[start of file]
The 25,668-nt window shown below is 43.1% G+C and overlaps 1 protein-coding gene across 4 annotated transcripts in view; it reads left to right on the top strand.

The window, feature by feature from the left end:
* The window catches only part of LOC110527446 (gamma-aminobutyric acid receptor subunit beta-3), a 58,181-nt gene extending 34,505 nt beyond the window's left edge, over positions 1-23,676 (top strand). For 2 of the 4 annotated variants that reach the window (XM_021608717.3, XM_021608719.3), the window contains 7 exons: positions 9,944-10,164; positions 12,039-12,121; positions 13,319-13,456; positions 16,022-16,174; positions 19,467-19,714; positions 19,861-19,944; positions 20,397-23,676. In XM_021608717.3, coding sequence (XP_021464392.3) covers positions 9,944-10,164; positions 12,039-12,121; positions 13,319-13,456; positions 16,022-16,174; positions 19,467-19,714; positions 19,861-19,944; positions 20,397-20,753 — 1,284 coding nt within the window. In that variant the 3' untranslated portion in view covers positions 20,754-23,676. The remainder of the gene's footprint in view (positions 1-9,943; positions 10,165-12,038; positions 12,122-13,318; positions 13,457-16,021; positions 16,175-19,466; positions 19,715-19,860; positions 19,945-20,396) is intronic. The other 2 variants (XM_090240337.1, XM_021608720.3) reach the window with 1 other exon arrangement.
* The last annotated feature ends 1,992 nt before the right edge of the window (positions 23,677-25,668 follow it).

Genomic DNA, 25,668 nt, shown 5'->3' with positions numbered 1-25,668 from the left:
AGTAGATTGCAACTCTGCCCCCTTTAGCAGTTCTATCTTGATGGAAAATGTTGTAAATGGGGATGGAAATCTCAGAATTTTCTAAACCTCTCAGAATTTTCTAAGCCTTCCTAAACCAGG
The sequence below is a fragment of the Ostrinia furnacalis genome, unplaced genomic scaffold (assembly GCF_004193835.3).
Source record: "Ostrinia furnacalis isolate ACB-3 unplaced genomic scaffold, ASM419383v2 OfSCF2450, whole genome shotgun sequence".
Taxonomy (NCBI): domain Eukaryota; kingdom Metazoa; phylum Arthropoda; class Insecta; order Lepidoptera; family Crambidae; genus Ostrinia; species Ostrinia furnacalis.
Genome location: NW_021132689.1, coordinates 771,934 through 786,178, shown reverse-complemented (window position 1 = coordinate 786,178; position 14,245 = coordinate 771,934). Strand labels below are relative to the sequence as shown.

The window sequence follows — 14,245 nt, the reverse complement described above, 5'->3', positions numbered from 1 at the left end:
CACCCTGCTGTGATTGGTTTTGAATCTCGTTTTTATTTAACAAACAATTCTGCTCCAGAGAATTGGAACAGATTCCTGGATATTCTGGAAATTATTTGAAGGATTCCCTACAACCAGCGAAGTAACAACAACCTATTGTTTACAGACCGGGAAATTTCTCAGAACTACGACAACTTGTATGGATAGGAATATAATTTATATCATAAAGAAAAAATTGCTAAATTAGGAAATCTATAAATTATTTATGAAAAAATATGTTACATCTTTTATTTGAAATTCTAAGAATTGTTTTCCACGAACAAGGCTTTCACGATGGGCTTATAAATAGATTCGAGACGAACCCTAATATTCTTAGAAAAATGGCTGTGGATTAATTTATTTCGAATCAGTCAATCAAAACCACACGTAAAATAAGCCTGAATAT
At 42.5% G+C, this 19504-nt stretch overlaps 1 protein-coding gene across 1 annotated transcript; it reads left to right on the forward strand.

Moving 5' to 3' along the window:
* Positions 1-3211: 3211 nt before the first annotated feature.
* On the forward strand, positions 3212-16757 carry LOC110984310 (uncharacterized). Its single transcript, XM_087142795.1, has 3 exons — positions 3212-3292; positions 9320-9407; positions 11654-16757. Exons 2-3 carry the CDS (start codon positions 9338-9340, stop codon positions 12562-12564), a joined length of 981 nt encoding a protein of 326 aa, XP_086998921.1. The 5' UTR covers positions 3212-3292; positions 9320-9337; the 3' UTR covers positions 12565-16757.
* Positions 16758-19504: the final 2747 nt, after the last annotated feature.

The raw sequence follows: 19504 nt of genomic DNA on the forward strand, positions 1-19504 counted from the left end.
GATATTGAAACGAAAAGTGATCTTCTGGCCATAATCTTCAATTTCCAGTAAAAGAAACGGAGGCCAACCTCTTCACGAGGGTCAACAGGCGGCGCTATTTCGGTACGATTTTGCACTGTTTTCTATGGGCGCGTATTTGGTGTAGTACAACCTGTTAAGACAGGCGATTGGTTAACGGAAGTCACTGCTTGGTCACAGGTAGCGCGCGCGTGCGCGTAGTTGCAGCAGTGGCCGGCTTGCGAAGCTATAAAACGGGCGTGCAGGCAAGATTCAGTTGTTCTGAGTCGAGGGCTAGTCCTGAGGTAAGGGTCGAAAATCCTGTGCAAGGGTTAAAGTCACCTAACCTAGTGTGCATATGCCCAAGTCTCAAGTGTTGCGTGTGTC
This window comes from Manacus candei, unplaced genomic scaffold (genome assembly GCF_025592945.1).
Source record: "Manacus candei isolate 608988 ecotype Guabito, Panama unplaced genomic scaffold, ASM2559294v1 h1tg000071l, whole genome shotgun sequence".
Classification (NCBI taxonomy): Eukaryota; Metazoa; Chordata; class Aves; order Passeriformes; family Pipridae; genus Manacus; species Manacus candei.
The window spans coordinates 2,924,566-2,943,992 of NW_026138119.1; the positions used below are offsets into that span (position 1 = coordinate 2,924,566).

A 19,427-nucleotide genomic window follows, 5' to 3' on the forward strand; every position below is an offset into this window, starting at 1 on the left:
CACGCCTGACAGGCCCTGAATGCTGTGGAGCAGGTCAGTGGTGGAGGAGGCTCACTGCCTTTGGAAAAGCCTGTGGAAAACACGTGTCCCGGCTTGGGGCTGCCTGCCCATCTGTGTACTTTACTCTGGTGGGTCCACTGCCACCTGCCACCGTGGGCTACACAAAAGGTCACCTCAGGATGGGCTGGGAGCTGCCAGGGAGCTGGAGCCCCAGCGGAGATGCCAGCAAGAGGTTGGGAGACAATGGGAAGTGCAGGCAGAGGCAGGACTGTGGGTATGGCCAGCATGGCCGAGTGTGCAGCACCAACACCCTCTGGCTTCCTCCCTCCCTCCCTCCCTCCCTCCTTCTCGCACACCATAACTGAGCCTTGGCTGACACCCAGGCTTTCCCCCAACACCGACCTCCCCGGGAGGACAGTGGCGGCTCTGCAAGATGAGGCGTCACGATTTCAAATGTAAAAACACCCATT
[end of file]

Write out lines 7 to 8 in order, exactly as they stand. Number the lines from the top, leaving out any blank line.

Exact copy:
The sequence below is a fragment of the Ostrinia furnacalis genome, unplaced genomic scaffold (assembly GCF_004193835.3).
Source record: "Ostrinia furnacalis isolate ACB-3 unplaced genomic scaffold, ASM419383v2 OfSCF2450, whole genome shotgun sequence".